For those patients with multifocal GISTs (at least one lesion evaluated as intermediate or high risk), if the KIT/PDGFRA mutation pattern of paired lesions is different, there is no doubt that they are multiple sporadic GISTs, and if the paired lesions have an accordant genotype, whether these patients have multiple sporadic GISTs or metastatic GISTs remains controversial. In the study by Gasparotto et al., three such cases were reported [11]. Two patients with follow-up information received imatinib therapy, and one relapsed. The author regarded these cases as “truly metastatic GISTs”. In contrast, such cases were classified as multiple sporadic GISTs in the studies by Li et al. (1 case) and Kang et al. (3 cases) [10, 14]. In Li et al.’s study, the patient had two high-risk GIST lesions and died of GISTs during the follow-up even with imatinib. In Kang et al.’s study, two patients had at least an intermediate-risk GIST lesion, and one patient had a high-risk GIST lesion. They did not receive imatinib and had no relapse. Similar to the studies by Gasparotto et al. and Li et al., the 11 patients with multifocal GISTs (paired lesions with the same KIT/PDGFRA mutation pattern) had a very poor prognosis in our study. Five patients relapsed, and two died of GISTs during the follow-up period. Therefore, we reclassified these patients as metastatic GIST patients. Although more comprehensive genetic testing was still needed to confirm whether they had metastatic GISTs, it was at least necessary to distinguish these lesions from truly multiple sporadic GISTs (with tumor multiplicity confirmed by a different KIT/PDGFRA mutation pattern), since their prognoses were different. Namely, when there are intermediate or high-risk lesions in multiple sporadic GISTs and their genotypes are consistent, the possibility of metastatic GISTs should be considered. In addition to the KIT/PDGFRA mutation pattern, our results also showed that histological features such as a concordant hypermitotic phase in multiple lesions could also help distinguish multiple GISTs from metastatic GISTs. Agaimy et al. reported that the involvement of the muscularis propria was a potentially reliable marker for primary GISTs [12].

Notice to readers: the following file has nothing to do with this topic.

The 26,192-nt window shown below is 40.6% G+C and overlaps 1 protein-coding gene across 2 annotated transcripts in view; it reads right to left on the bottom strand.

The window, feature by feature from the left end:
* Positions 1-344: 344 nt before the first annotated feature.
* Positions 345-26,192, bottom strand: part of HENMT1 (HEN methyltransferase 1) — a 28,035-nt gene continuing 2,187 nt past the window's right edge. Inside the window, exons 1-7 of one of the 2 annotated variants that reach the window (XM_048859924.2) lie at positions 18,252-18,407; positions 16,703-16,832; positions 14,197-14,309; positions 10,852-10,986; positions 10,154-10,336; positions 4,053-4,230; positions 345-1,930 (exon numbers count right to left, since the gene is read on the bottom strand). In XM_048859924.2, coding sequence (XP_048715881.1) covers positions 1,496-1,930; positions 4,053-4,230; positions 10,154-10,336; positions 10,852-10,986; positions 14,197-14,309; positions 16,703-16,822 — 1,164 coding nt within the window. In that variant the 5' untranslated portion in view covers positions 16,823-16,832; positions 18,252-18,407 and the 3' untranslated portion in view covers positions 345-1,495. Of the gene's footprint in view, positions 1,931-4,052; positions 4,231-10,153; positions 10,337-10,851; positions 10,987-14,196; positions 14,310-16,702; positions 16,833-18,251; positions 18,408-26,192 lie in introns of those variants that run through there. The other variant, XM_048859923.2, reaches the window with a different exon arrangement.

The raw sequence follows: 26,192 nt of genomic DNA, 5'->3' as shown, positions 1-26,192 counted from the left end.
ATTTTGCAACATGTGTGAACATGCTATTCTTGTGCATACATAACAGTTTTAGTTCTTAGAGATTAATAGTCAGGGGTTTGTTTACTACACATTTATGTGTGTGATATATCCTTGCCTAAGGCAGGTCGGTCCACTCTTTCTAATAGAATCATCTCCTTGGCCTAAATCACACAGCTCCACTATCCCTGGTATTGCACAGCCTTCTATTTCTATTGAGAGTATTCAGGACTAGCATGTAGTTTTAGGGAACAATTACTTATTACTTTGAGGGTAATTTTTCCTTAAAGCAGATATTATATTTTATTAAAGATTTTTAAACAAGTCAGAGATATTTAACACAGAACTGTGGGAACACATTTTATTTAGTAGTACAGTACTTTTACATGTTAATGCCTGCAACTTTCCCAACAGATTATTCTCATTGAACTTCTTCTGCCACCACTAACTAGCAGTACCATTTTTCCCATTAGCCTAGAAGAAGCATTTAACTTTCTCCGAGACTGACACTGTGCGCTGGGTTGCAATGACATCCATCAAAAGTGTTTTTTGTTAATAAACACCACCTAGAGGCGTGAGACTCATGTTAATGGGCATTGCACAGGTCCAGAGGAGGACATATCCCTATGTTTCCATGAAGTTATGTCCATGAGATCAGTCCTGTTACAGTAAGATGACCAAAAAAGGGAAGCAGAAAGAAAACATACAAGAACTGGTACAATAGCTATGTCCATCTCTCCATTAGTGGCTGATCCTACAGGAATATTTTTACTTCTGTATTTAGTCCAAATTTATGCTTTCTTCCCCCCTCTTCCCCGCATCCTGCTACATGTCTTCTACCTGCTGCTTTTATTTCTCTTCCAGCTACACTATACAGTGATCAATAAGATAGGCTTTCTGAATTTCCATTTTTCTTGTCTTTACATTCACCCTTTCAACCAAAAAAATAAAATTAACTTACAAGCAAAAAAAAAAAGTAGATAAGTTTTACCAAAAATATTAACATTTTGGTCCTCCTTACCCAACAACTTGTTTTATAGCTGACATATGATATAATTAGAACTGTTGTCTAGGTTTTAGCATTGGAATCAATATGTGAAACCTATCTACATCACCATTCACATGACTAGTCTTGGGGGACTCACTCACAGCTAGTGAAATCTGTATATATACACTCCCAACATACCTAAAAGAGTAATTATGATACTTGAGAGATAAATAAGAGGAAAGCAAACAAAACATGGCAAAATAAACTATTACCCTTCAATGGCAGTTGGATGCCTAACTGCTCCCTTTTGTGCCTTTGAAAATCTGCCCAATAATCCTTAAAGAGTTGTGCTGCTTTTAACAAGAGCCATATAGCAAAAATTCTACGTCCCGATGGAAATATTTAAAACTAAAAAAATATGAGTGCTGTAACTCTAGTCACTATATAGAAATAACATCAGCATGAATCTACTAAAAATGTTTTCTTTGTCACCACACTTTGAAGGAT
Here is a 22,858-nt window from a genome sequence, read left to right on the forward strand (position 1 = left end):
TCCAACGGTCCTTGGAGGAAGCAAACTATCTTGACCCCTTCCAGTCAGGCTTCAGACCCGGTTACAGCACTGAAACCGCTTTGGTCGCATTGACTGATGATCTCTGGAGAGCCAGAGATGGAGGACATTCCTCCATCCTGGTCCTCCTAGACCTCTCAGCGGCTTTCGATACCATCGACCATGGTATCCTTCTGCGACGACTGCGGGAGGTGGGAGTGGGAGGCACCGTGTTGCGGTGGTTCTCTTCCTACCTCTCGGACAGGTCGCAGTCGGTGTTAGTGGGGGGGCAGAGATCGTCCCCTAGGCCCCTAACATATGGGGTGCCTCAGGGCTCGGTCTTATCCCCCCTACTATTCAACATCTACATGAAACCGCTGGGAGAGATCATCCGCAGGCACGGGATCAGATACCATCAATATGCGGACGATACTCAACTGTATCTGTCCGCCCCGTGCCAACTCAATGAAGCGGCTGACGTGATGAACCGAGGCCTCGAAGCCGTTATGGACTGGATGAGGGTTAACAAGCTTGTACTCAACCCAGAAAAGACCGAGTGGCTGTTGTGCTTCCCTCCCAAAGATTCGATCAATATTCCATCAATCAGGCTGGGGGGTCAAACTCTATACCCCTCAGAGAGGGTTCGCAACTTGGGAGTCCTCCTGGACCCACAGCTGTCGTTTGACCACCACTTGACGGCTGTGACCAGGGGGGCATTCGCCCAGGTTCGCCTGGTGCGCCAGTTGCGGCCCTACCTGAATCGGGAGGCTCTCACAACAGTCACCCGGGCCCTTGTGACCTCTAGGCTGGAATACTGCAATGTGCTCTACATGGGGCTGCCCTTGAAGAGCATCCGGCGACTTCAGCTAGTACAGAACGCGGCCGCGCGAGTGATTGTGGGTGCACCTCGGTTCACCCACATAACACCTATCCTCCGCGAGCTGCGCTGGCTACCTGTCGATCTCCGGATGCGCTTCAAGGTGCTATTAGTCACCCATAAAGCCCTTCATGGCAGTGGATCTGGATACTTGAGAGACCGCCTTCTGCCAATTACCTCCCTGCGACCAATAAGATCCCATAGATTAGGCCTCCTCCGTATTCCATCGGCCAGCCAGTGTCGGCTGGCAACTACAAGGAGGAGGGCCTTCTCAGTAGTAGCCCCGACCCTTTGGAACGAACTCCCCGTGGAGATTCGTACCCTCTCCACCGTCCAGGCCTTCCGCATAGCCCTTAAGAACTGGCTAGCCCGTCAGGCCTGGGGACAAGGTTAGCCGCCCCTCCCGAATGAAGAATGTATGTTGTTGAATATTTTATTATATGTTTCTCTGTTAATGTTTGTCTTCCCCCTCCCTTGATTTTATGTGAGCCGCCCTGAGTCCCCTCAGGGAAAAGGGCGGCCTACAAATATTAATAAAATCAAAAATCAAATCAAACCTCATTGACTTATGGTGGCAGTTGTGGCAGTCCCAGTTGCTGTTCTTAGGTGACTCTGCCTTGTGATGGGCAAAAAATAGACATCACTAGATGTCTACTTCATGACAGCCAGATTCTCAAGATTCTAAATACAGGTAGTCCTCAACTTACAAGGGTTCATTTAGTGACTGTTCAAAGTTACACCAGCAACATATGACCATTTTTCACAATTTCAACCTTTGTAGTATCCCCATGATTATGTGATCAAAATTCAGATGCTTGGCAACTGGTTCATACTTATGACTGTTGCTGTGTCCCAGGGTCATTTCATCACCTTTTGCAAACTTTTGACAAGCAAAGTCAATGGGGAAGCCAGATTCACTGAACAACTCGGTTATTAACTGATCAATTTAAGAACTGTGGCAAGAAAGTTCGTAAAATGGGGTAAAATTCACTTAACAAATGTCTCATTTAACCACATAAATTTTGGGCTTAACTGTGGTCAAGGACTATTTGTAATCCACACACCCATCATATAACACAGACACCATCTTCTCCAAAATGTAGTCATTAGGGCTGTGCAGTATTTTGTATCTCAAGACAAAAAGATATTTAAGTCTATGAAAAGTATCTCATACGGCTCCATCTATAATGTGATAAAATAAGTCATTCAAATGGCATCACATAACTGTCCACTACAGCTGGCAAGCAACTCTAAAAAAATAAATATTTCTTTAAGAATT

Conclusions